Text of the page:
Economic Change and the Labour Market in Britain's Seaside Towns
AbstractBeatty C. and Fothergill S. (2004) Economic change and the labour market in Britain's seaside towns, Reg. Studies 38, 461-480. For thirty years, Britain's seaside towns have faced the challenge of the rising popularity of foreign holidays. This paper explores how their economies have adapted, and in particular the extent to which high claimant unemployment in many of the towns is rooted in local job loss. By deploying 'labour market accounts' for 1971 to 2001, the paper shows that in fact the continuing imbalance in seaside labour markets owes more to high levels of in-migration than to job loss, and even the sectors of the local economy most closely linked to tourism show growth in employment.
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Bibliographic InfoArticle provided by Taylor & Francis Journals in its journal Regional Studies.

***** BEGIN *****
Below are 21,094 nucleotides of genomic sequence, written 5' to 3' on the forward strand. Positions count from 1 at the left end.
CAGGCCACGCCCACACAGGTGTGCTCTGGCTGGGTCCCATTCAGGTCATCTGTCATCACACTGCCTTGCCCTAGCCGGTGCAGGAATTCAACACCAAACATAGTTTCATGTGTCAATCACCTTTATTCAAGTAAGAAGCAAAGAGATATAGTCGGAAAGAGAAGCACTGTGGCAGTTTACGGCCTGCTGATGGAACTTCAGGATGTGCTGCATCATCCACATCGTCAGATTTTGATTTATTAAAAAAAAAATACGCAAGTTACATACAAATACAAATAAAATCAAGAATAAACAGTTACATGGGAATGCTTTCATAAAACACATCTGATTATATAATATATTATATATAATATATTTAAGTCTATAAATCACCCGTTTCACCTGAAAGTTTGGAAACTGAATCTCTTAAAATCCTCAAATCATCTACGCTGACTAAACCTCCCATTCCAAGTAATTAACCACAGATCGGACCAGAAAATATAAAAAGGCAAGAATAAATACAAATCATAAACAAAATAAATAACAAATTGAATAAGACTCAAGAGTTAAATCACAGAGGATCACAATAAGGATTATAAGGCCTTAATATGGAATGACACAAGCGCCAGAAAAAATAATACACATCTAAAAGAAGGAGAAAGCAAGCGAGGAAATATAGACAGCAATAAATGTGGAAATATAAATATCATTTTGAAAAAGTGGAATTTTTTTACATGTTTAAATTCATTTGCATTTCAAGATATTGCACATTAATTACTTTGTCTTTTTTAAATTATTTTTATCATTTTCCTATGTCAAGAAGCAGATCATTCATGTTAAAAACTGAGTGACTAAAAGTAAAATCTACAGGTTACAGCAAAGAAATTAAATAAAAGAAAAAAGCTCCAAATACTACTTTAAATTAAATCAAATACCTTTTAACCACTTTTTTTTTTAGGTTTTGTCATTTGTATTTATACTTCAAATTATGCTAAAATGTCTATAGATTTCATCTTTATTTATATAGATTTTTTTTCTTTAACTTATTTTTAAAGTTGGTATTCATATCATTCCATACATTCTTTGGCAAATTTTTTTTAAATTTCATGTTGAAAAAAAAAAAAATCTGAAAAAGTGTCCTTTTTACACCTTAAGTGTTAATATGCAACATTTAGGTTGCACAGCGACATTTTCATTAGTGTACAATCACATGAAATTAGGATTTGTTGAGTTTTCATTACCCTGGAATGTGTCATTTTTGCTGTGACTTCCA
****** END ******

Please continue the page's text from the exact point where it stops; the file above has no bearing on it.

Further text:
Volume (Year): 38 (2004)
Issue (Month): 5 ()
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Please report citation or reference errors to , or , if you are the registered author of the cited work, log in to your RePEc Author Service profile, click on "citations" and make appropriate adjustments.:
- Paul Gregg, . "Out for the count again? A social scientist's analysis of unemployment statistics in the UK," NIESR Discussion Papers 25, National Institute of Economic and Social Research.
- Christina Beatty & Stephen Fothergill, 1996. "Labour Market Adjustment in Areas of Chronic Industrial Decline: The Case of the UK Coalfields," Regional Studies, Taylor & Francis Journals, vol. 30(7), pages 627-640.
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